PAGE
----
Editor's note: On Serious Eats and elsewhere, we read all sorts of interviews with major figures on the restaurant scene. But for every Alton or Bourdain, there are 10,000 other people in the food industry working every day, out of sight, to run the restaurants that bring so much to this city. In "Heart of the House," Helen Zhang will introduce us to one of these folks each week.


[Photographs: Helen Zhang]

Restaurant workers are the gears that make the hospitality engine run, but without the food suppliers there'd be no fuel. This week we went to the Union Square Greenmarket, where thousands of New Yorkers, including dozens of chefs from nearby restaurants, stop by to pick up the freshest products from regional farmers and suppliers. David Hughes, the Operations Manager of the market, chatted us up about why he loves his job, the inner workings of market, and how he keeps such a big operation running smoothly in the middle of Union Square.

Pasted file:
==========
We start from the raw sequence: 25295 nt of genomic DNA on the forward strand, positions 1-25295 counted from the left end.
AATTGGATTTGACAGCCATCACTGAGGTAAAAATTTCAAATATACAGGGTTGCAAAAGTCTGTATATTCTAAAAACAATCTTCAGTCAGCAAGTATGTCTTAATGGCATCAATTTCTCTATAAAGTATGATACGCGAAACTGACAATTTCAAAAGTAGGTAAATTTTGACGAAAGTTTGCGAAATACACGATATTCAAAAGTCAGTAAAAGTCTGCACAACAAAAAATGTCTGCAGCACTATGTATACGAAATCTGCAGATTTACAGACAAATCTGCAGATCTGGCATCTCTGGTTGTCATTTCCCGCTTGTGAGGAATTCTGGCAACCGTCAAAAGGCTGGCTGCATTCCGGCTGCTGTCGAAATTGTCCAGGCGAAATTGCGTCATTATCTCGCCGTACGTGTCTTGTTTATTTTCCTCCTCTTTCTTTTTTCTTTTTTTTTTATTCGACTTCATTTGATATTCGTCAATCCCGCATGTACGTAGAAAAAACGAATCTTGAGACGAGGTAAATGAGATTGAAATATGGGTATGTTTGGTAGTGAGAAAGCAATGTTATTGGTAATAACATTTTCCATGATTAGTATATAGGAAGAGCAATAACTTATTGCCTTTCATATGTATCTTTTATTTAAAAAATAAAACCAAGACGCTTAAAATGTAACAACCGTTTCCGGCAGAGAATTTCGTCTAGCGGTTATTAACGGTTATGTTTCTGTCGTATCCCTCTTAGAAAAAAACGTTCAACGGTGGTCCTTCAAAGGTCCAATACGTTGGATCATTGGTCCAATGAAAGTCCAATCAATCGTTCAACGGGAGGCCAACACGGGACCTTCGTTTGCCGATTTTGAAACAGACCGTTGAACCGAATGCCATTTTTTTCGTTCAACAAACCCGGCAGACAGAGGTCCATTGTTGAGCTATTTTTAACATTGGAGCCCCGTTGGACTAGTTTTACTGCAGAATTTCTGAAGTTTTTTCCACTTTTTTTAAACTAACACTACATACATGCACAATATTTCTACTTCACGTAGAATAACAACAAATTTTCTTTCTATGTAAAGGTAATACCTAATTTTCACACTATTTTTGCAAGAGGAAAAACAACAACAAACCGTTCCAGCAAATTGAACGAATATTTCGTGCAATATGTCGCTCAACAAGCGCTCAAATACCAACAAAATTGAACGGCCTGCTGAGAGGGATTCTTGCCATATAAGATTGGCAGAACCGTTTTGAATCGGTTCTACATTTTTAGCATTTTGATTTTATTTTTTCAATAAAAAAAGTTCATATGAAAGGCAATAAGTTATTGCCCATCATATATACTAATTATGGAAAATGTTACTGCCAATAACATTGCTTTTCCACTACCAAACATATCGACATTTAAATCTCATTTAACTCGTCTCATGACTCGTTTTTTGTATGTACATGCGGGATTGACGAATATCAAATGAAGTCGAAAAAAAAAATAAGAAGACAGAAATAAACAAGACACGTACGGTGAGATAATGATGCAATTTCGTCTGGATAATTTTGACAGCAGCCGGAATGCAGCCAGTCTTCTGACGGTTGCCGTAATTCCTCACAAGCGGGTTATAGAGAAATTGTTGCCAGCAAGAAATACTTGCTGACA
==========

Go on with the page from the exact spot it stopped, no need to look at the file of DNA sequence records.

How did you get involved in the Greenmarket? I've been here for over ten years now. I came out here from Ireland in 1995. My plan B while I was trying to get an industrial design job (which is what I trained to be) was to maybe get a job at the farmer's market to pay the bills. I started working for Oak Grove Plantation, who's still here today selling vegetables, grains, and pork. It was an amazing experience. I felt like I belonged here and it was a great community of people. I started working for him 3 days a week, then 4, and I just thought it was great, I loved doing the work, and I love food—so I asked myself how I could do this full time. Something happened to open up at Greenmarket and I started as a market manager; now I'm still here doing it.